Ethics of options repricing and backdating

The company should be attentive to the obvious shareholder concern that management and employees (who may bear some obvious responsibility for the very problem being addressed) are in some way being made whole, unlike the shareholders who are left to hold their underwater stock.

A company’s stock option plan should also be reviewed to make sure that it does not preclude a repricing of stock options.

Traditionally repricing simply involved canceling the existing stock options and granting new stock options with a price equal to the current fair market value of the underlying stock; but over the years alternative approaches to traditional repricing have been developed to avoid the unfavorable accounting treatment now associated with a simple repricing.

We advise our clients that repricing is not a straightforward process and that they should carefully consider the following three aspects associated with a repricing – corporate governance, tax and accounting aspects.

In order to preserve the favorable ISO tax treatment that is permitted under that section of the Code, the new stock options must be granted at the current fair market value of the underlying stock.

Assessing the current fair market value of a privately held company will require the board to set a new value on the common stock of the company.

This causes the option to be treated under so-called “variable” accounting rules.

These rules require the constant remeasurement of the difference between the exercise price of the stock option and the fair market value of the underlying stock during the life of the option, resulting in constant uncertain impacts on a company’s income statement.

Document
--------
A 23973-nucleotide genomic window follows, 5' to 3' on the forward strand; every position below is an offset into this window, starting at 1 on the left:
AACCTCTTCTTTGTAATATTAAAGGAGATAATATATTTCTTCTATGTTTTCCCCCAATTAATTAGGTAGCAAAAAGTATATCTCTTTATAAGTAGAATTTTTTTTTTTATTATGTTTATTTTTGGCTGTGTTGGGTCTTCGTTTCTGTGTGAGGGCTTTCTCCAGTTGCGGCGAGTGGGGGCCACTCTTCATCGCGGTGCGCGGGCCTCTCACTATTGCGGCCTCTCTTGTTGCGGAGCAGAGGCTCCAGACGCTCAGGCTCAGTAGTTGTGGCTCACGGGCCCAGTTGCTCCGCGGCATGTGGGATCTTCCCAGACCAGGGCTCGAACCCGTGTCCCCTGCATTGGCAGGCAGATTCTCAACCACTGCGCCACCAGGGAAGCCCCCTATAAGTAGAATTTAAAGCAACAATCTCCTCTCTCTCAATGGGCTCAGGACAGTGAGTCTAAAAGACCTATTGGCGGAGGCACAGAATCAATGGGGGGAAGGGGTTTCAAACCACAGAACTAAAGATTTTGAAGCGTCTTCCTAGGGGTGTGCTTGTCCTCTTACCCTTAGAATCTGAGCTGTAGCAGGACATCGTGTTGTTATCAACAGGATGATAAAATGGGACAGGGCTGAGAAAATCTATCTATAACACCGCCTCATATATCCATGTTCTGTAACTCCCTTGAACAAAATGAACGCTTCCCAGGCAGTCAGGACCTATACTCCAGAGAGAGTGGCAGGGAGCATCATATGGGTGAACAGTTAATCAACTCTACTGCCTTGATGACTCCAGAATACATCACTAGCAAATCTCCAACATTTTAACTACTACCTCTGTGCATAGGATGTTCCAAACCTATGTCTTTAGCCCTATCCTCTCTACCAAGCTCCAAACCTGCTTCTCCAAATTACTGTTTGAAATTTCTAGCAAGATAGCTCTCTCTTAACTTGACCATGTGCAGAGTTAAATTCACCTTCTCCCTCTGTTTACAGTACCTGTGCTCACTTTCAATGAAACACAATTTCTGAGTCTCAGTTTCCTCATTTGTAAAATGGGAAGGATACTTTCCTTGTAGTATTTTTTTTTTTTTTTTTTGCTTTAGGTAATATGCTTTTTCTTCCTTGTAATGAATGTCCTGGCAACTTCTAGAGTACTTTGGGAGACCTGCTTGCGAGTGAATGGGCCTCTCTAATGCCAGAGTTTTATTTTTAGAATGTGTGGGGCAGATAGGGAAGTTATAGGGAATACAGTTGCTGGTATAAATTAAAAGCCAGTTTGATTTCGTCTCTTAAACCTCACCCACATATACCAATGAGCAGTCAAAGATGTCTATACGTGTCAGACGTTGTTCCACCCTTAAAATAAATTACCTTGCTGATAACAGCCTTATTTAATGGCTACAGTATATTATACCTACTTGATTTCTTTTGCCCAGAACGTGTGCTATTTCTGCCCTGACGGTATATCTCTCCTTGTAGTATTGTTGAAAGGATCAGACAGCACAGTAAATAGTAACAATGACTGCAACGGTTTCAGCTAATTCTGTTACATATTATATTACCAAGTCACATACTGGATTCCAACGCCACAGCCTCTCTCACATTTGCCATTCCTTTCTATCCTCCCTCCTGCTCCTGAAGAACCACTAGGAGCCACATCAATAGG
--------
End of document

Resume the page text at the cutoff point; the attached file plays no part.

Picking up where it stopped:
In general the board of directors of a company has the authority to reprice stock options, although some thought should be given to whether this is an appropriate exercise of the board’s business judgment.Other issues that should be considered include the terms of the new option grants, including the number of replacement shares and whether to continue the current vesting schedule or introduce a new vesting schedule for the repriced options.Tax Considerations Tax concerns weigh heavily in repricing decisions if the stock options being repriced are incentive stock options (or “ISOs”) under Section §422 of the Internal Revenue Code.However, each of these approaches is not without its own separate concerns and should be reviewed in light of the facts and circumstances of the particular situation.For example, when considering a six and one day exchange, there is risk to the employee that the fair market value will rise as of the reissuance date; or when considering a restricted stock award a company should consider whether the employees will have the cash available to pay for the stock at the time of award.

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